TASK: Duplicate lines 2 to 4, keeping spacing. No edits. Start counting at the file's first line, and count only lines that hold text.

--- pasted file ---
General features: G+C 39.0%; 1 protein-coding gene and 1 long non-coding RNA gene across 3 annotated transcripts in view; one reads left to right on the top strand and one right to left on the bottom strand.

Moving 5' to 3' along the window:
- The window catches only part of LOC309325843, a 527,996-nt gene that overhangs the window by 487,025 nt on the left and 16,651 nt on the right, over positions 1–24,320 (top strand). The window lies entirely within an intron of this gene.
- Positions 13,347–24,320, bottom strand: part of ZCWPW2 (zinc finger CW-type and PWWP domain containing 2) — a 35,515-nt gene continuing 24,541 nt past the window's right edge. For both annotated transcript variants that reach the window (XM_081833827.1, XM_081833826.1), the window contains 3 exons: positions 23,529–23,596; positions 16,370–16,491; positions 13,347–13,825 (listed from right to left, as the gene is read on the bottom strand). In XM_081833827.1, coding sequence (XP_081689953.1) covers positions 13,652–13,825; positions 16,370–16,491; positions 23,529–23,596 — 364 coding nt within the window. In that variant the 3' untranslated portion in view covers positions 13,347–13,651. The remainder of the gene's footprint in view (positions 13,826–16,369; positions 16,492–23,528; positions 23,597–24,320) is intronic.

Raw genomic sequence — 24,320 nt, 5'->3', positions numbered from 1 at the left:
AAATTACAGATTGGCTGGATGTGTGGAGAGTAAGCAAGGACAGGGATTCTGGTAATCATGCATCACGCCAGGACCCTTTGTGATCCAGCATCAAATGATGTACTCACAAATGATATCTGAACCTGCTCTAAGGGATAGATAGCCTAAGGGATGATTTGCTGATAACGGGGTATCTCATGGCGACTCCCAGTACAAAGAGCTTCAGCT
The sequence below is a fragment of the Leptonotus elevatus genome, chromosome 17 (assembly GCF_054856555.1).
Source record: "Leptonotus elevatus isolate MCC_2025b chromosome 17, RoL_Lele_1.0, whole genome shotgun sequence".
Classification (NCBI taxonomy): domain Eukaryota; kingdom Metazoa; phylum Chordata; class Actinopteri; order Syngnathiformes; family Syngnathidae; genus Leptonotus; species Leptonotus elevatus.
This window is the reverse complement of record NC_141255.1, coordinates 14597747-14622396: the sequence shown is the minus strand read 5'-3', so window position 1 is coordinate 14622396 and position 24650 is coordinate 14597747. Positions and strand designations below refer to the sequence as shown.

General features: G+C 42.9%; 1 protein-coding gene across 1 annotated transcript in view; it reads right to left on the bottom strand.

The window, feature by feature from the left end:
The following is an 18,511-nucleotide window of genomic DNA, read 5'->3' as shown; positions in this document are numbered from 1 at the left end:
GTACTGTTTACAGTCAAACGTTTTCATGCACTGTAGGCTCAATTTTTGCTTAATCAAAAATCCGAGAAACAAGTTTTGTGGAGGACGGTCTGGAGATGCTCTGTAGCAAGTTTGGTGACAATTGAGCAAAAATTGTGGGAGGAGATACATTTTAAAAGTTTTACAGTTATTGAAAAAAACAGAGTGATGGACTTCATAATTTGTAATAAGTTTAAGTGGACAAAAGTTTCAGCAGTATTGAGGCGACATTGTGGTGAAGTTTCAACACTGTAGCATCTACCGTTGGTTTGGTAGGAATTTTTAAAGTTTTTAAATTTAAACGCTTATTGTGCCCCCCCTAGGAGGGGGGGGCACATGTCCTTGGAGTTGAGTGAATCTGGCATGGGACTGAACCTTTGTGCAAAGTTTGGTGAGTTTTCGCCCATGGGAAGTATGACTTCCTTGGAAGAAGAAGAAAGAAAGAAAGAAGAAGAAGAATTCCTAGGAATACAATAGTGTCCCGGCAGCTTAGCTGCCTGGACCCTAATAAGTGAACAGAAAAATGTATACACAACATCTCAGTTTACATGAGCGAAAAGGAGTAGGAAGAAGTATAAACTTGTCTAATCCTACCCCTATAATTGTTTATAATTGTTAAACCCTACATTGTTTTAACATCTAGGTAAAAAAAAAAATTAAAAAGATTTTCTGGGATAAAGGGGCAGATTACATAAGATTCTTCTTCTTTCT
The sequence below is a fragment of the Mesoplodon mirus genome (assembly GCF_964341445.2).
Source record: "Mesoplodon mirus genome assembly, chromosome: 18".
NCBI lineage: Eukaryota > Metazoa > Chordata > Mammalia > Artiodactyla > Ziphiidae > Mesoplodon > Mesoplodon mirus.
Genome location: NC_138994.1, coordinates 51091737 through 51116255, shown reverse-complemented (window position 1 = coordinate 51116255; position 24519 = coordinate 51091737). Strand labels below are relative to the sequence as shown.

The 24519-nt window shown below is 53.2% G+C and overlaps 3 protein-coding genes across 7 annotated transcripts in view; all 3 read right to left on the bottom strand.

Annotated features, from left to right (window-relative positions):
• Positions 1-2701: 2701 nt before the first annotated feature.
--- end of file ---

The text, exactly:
Moving 5' to 3' along the window:
- The window catches only part of LOC309325843, a 527,996-nt gene that overhangs the window by 487,025 nt on the left and 16,651 nt on the right, over positions 1–24,320 (top strand). The window lies entirely within an intron of this gene.
- Positions 13,347–24,320, bottom strand: part of ZCWPW2 (zinc finger CW-type and PWWP domain containing 2) — a 35,515-nt gene continuing 24,541 nt past the window's right edge. For both annotated transcript variants that reach the window (XM_081833827.1, XM_081833826.1), the window contains 3 exons: positions 23,529–23,596; positions 16,370–16,491; positions 13,347–13,825 (listed from right to left, as the gene is read on the bottom strand). In XM_081833827.1, coding sequence (XP_081689953.1) covers positions 13,652–13,825; positions 16,370–16,491; positions 23,529–23,596 — 364 coding nt within the window. In that variant the 3' untranslated portion in view covers positions 13,347–13,651. The remainder of the gene's footprint in view (positions 13,826–16,369; positions 16,492–23,528; positions 23,597–24,320) is intronic.